This week’s booze binge has set SA back in its fight against Covid-19.
Across the country, a massive surge of people in hospital emergency rooms with alcohol-related injuries has put additional strain on health-care numbers and filled up ICU beds needed for Covid-19 patients.
Professor Elmin Steyn, Tygerberg Hospital’s head of surgery and the trauma unit, said alcohol plus Covid-19 “massively” reduced access to medical care for others.
“Patients having to wait for surgeries end up having to go to ICU. The problem is the ICU beds are filled with gravely ill Covid-19 patients,” she said.
Steyn said if people land up in hospital now, their treatment is fraught with risk, with their chances of dying from their injuries much higher, even in cases of preventable death.
Tygerberg, in Cape Town, is also battling with staff shortages, with at least 293 staff infected with Covid, five of whom have died.
In Johannesburg, Dr Pat Saffy, head of the Helen Joseph Hospital emergency department, said it was overwhelmed this week.
“In a time of Covid-19 that’s dangerous. It means less staff to look after patients who have respiratory illnesses who are possibly infected with coronavirus.”
Saffy said with trauma cases increasing, doctors from the hospital’s other departments, who have been helping with Covid19 patients, are needed for trauma patients.
“People are going to die because there are not enough staff to look after everyone at the same time. With staff becoming infected by Covid-19, it’s going to get worse.”
She said dealing with trauma patients requires a lot of medical staffing resources.
So severe was the surge in Gauteng that Helen Joseph Hospital this week had to close its emergency room for three nights because it was overloaded with patients.
In Durban, a private hospital orthopaedic surgeon treated a man whose wife bit off his finger during a drunken fight on Monday. He confirmed a spike in trauma cases, as did a state hospital trauma specialist, who said trauma unit cases had tripled this week.
“We have seen an explosion in stabbings, accidents and assaults. It’s a nightmare. All are linked to unbanning alcohol,” the specialist said.
Trauma specialists said that during the first two months of lockdown, trauma admissions dropped by 70% at hospitals in Gauteng and the Western Cape.
Those declines, according to the South African Medical Research Council (SAMRC), are now being dramatically reversed.
SAMRC modelling predicts that 5,000 patients a week will flood hospitals with injuries related to drinking.
Professor Charles Parry, director of the SAMRC’s alcohol, tobacco and other drug research unit, which conducted the modelling, said of the 2.2-million trauma cases in SA each year, 40% are alcohol-related.
“Under lockdown, weekly trauma admissions would have decreased from 42,700 to about 15,000.”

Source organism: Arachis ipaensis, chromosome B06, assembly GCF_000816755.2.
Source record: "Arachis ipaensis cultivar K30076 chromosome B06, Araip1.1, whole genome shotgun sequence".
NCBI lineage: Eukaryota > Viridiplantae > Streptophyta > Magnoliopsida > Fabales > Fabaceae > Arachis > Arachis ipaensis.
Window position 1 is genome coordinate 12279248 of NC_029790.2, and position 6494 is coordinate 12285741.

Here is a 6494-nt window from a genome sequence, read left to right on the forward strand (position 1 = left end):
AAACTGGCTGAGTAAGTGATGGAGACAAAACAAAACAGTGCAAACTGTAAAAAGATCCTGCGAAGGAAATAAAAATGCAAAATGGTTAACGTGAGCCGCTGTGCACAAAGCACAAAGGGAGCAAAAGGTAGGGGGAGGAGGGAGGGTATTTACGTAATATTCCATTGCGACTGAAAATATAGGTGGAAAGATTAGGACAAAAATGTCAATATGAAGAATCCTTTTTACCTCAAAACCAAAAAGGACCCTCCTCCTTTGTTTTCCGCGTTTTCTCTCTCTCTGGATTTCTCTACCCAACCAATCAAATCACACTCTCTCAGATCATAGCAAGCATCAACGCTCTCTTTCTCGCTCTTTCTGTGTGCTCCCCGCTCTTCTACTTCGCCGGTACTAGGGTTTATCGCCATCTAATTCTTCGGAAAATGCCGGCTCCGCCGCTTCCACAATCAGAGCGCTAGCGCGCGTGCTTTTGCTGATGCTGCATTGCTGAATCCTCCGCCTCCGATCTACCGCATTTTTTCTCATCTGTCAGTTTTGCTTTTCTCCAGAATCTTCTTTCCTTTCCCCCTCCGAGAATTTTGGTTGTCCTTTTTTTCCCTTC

Parry said with the ban lifted, 62% of the estimated additional alcohol-related admissions will be caused by violence, and 30% by car crashes.
Hospitals saw an average of 32 alcoholrelated trauma deaths a day before Covid-19.
“From available data in the past week, it appears we may well experience far higher daily death numbers linked to alcohol trauma,” said Parry.
Gauteng health department data shows that between March and May, emergency trauma unit admissions to Charlotte Maxeke Hospital dropped from 819 to 209.
For the same period, trauma admissions at Baragwanath Hospital dropped from 3,761 (an average of 41 cases a day) to 2,715 (an average of 30 cases a day). On June 1 the hospital had 117 emergency trauma admissions, including six gunshot injuries, nine stabbings and 19 assault victims.
Saffy said that in the Helen Joseph Hospital emergency department this week, “it was so bad that for the first three nights we had to divert ambulances with trauma patients to other hospitals”.
“In March we received 506 assault patients [an average of 16 a day]. That dropped to 208 [seven a day] in April. In the first three days of June we received 66 assault patients [an average of 22 a day].”
Car accident victims also increased.
“In March we had 200 [six a day] and in April 70 [two a day]. In the first three days of June we had 36 [12 a day].”
Western Cape health spokesperson Mark van der Heever confirmed increases in trauma cases at all the province’s hospitals.
Tygerberg’s Steyn said this week’s trauma admission increases were serious “as there are knock-on effects for all other medical emergencies”.
She said trauma cases displace other emergencies, so people who require urgent medical care are unable to receive it.
“Big trauma cases block ICUs and operating rooms. In times of such overwhelming injury numbers there are delays to emergency surgery, which lead to serious complications in a patient, which adds to the existing overload on the intensive care unit,” said Steyn.
Professor Ken Boffard, trauma director of Netcare’s Milpark Hospital — whose staff assist at Baragwanath and Charlotte Maxeke hospitals — said collectively the hospitals receive 800 trauma patients a month, with 450 going to Baragwanath and 250 to Charlotte Maxeke hospitals. Normal alcohol-related trauma cases are about 60% of all trauma admissions.
Under lockdown he recorded a 70% reduction in trauma cases at the hospitals.
“That decline, however, is rising … The hospitals this week reported almost double the number of alcohol-related trauma injuries.”